-- Posted by DunPony on Oct. 9, 2001
How do you get a
horse fit to race?
I have an Arab on livery and the owner is getting interested
in arab racing. She can't ride at the moment so I would
do all the prep work, but don't really know how to go on from
basic fitness. The only info I can find is for point to
points, but we would be on the flat, over shorter distances.
She isn't aiming to conquer the world but he will need to be
fit enough to do the work. Any suggestions?
-- Posted by JanetGeorge on Oct. 9, 2001
Your basic fittening is basically the same but geared to
what it is fitness for. So if you're fittening for
endurance riding or hunting - long hours in saddle at slower
paces - your fittening work will mean hours at slower paces.
Racing - you're looking for far shorter periods of greater
effort so after the very basic (a couple of weeks of an hour a
day, mainly walking and trotting) you do short canters
followed by short period of walk then another short canter.
The length of the work period actually gets less but the speed
increases. With racehorses, racing on short distances
(up to 1200 metres say) they would do 2 x 600 metre gallops at
racing pace each week. On the other days, it might be 2
days doing 1200 metres at half-pace, and two days doing 1 mile
of trot and canter.
If you want to build fitness for peak activity over very short
distances (say quarter mile) then interval training (short,
sharp exercise followed by walk until heart rate back to
normal then another short, sharp etc.) Test of fitness is
the length of time the heart rate takes to get back to normal
after the same amount of exercise. So you don't increase
the distance or speed travelled - but the rest (walk or
trot) periods decrease in length.
The real test is the eye and 'feel' of the trainer - different
horses need different variations of work, intensity of work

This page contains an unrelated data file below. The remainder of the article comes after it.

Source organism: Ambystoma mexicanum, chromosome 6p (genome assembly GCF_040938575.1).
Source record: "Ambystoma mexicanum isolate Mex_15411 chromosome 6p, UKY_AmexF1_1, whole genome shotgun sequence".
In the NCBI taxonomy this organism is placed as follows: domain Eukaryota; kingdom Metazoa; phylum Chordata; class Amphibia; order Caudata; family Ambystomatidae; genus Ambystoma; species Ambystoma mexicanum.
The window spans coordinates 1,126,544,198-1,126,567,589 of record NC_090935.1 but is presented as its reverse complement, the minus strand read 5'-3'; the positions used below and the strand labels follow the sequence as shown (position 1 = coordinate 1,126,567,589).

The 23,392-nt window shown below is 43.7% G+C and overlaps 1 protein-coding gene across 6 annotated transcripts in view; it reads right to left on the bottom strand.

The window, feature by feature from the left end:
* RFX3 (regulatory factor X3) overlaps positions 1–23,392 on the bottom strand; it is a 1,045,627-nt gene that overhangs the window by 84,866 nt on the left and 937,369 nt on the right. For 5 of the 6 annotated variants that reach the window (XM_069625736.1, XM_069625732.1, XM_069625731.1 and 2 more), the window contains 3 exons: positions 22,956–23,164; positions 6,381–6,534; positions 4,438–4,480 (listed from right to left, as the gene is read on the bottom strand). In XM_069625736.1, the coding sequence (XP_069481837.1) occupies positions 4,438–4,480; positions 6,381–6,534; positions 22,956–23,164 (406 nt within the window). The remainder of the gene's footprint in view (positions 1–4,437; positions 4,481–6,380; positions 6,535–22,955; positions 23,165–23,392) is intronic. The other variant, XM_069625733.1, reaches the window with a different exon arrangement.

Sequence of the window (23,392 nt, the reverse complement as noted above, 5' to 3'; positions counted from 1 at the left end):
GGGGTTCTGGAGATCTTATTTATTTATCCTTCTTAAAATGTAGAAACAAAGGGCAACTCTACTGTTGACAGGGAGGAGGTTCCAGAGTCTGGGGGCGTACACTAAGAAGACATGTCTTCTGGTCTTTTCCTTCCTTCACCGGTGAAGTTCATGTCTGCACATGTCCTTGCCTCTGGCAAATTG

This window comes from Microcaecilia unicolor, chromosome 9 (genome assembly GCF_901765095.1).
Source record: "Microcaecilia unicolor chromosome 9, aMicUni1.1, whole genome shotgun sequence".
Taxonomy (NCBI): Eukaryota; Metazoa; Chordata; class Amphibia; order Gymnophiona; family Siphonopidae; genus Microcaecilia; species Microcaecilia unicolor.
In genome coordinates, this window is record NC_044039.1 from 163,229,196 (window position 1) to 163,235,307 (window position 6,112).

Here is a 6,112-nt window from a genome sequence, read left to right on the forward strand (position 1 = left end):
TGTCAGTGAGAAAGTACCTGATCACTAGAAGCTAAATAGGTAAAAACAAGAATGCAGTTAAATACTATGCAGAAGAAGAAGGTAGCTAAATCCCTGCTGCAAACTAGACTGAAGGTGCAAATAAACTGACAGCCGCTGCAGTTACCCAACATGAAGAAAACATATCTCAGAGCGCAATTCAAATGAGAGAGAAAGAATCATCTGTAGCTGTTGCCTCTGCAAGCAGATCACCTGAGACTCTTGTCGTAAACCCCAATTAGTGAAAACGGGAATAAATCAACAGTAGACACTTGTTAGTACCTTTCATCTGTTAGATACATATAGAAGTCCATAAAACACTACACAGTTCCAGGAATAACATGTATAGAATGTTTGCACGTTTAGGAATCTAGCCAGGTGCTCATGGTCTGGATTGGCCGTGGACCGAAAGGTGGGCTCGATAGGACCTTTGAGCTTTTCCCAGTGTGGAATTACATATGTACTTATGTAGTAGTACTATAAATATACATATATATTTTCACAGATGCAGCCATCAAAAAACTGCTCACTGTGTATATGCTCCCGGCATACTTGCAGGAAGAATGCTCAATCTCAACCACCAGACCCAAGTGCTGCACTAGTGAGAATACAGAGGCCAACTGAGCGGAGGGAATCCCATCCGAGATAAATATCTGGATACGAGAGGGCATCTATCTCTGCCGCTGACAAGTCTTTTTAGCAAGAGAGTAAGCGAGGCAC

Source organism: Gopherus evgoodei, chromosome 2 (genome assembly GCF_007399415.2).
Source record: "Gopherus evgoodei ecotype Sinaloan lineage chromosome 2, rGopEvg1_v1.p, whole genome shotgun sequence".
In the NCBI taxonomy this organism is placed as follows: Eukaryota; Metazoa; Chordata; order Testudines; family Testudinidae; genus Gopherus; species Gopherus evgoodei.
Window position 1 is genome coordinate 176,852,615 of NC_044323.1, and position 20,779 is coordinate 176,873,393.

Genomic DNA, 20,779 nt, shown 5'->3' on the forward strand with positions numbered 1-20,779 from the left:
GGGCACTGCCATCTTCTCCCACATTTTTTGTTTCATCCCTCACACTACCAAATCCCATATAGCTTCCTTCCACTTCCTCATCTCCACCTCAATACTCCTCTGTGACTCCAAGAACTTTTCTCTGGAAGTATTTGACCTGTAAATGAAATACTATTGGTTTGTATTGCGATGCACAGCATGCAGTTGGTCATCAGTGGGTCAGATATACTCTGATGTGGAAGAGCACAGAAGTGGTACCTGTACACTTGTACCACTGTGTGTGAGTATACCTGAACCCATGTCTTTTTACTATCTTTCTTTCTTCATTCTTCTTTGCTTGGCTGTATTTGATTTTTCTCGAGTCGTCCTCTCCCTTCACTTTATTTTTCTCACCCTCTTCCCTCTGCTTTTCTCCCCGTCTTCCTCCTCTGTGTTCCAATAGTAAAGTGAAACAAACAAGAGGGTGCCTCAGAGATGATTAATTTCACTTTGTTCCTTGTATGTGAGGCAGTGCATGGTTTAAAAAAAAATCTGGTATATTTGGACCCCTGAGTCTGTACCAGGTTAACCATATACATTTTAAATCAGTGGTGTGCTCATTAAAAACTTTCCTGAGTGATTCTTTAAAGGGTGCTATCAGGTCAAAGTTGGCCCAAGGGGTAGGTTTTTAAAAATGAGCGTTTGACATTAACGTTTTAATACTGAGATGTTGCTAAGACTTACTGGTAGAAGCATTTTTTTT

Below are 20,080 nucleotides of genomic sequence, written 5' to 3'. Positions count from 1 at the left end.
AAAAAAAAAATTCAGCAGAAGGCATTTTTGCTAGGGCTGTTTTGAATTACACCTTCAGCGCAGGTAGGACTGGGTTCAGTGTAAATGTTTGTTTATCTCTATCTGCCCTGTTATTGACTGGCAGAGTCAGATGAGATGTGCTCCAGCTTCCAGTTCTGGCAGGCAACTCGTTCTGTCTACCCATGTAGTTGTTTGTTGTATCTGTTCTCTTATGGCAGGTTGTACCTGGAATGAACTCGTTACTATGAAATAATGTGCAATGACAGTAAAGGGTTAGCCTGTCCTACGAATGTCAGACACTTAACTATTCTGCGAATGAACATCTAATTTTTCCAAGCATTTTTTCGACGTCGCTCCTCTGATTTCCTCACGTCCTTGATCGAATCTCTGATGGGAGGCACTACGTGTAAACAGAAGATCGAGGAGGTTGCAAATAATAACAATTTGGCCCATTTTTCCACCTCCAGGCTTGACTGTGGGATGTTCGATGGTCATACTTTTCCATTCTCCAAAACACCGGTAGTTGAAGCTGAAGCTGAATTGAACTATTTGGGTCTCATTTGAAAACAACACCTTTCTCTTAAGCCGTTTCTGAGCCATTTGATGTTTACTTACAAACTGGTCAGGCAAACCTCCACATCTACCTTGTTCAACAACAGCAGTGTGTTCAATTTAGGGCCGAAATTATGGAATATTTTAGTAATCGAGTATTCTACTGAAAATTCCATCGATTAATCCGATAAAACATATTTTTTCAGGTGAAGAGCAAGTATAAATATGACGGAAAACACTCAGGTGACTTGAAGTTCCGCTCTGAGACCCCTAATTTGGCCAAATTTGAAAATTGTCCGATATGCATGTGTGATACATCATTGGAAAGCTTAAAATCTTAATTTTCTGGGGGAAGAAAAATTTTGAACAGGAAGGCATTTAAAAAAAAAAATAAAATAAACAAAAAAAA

etc for dozens of reasons - ranging from horse that is
naturally good doer/greedy - down to horse that stops eating
the moment it has to make any real effort; and horse's
natural heart rate (horse with naturally slow heart rate will
get fitter quicker/stay fitter longer than horse with rather
faster natural heart rate.
My NZ TB had a resting heart rate of 36 and when half fit he
could do a 2 mile cross country at speed and the heart rate
would go up to 46.
My quarter Clydesdale had a resting heart rate of 46 and even
when fully-fit a 2 mile cross country done far slower than the
TB would push his heart rate up to about 80 - but it would
drop back to normal very quickly.
A horse who is too fit may go 'over the top' and get stale -
so doesn't race well - a horse who is not fit enough, will run
out of steam at the wrong moment. It's a horribly
complicated business and one where KNOWING the horse and
judging it's needs on a day to day basis is the real skill.
There is no way of producing a standard regime that will
suit all (or even most) horses.
-- Posted by TF1 on 12:33 pm on Oct. 9, 2001
From my experience (which I'm afraid is limited to NH
horses i.e. shortest distance 2m)
Getting a horse fit for the first time takes longer than
bringing a previously fit horse back up to it's peak as you're
obviously building muscle for the first time not just
reconditioning muscle. Basic fitness is pretty much the same
for any discipline.
You would need to look at about 6-8 weeks walking, starting
off at 1/2 hr then increasing to an hour. Start introducing
trotting and hills and aim to be able to happily do 1 1/2 hrs
of decent hill work interspersed with plenty of trot and your
horse able to do this recovering fairly quickly. This will
build muscle and strengthen legs, tendons, ligaments etc.
Start introducing canters starting longer and steady and then
introducing shorter sharper ones. By now your horses muscles
and tendons should be well able to cope with this new stress.
Interval training is your best bet and there are plenty of
books and people with opinions on this who carry it out to the
letter. You'd need to work out a programme to suit your horse
and it's all related to heart rates and recovery times. It's
now used for eventers, sj, endurance: pretty much all
Sure there will be loads of people after this post with
opinions that vary widely but that is the regime we used for
our NH horses. Some horses get fitter quicker than others,
some can take more work than others and some need more feed to
do the work you're requiring.
Don't forget you'd need to feed a high energy feed once you
start the canter work, you need to be aware of the restrictions
on various medications in the run up to a race (no bute or
similar, no antibiotics, even some wound sprays would show up
on a dope test) and some feeds would get you in trouble.
Hope this helps as a starting point anyway.